Voting Reform Is Happening In Maine, Alaska and Nevada

James Allison

In Maine, Alaska and Nevada voters have become so disenchanted with their unresponsive legislatures that they have voted in citizen referenda for major election reforms involving open primaries and rank-choice ballots.  

These reforms would replace partisan primaries with open primaries where anyone can run, with or without the sponsorship of any political party. The top four or five vote getters would go on to the final election in the fall, where each voter casts a rank-choice ballot.  

If on the first ballot count your first-choice candidate comes in last, that candidate falls out and your second-choice candidate moves up to become  your first choice on the next ballot count. And these instant-runoffs continue until some candidate receives most of the first-place votes. You can’t win with a mere plurality—as often happens now. No, you have to have a majority.  So, the winner might not be your first choice, but might be your second or third, for example. And it’s the voters who choose their representatives—not some political party.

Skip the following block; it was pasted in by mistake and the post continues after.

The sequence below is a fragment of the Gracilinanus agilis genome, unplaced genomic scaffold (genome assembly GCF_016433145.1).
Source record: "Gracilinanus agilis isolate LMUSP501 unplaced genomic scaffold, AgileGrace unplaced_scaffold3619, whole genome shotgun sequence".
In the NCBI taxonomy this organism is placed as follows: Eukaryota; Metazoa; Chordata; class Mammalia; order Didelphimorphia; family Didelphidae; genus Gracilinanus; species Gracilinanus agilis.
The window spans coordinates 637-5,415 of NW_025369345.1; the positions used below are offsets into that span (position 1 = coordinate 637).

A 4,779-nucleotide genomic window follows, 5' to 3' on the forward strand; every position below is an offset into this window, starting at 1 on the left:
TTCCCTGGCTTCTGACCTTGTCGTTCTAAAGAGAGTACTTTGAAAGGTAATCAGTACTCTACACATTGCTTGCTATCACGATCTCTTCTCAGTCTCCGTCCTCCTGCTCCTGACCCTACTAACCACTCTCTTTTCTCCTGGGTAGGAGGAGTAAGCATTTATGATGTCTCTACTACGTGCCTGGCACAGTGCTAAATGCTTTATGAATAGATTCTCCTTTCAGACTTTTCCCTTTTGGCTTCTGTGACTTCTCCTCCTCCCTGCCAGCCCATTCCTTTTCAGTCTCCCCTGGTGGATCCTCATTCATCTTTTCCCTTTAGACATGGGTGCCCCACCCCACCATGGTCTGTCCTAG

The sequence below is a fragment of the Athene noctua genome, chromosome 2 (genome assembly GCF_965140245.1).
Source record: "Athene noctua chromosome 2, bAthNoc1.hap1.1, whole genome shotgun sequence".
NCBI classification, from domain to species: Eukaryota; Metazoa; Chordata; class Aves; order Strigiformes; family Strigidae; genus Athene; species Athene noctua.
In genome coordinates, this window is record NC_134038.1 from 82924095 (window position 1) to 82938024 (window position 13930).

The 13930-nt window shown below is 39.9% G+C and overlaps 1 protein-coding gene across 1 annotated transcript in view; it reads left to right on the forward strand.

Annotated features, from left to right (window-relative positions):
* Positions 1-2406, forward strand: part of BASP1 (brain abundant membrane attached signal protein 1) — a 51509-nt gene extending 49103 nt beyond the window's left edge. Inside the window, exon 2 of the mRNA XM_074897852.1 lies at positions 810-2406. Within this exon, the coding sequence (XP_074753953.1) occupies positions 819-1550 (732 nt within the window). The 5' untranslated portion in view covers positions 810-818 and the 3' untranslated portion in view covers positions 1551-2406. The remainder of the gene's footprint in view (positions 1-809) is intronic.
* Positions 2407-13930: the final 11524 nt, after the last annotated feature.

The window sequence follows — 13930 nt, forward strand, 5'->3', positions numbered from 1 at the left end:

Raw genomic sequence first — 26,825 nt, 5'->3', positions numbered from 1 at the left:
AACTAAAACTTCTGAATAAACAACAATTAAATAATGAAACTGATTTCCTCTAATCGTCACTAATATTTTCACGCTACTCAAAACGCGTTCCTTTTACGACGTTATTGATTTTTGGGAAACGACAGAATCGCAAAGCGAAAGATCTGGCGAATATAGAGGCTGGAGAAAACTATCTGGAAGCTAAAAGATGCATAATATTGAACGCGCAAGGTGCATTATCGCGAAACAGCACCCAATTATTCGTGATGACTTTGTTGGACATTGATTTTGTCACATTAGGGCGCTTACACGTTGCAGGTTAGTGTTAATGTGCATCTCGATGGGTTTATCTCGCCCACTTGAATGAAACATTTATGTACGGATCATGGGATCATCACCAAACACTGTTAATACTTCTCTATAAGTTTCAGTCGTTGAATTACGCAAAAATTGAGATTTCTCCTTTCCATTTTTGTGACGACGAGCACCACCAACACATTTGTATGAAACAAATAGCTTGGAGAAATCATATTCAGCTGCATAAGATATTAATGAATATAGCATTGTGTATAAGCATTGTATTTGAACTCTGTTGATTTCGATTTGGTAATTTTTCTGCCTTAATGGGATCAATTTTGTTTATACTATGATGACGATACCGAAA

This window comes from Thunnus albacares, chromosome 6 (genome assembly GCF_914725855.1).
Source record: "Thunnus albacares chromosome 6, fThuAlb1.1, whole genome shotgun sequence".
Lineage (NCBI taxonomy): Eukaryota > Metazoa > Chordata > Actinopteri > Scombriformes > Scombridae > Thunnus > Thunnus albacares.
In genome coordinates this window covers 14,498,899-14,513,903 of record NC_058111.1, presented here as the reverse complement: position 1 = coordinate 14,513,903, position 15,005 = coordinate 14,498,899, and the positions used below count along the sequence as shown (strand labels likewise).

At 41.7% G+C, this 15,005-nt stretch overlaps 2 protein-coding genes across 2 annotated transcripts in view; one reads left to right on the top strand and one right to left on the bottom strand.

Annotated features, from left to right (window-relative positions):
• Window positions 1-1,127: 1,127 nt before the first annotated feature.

Maine and Alaska have already conducted state-wide elections that way, with great success. Nevada will probably follow in 2026.

In Indiana “citizen” referenda are initiated by the state legislature. So the problem for Hoosiers is to find legislators willing to draft or support  enabling legislation for the adoption of open primaries and rank-choice final elections. Support for such reform can probably be found among independents and moderate Republicans as well as Democrats—all voters who feel their votes don’t matter.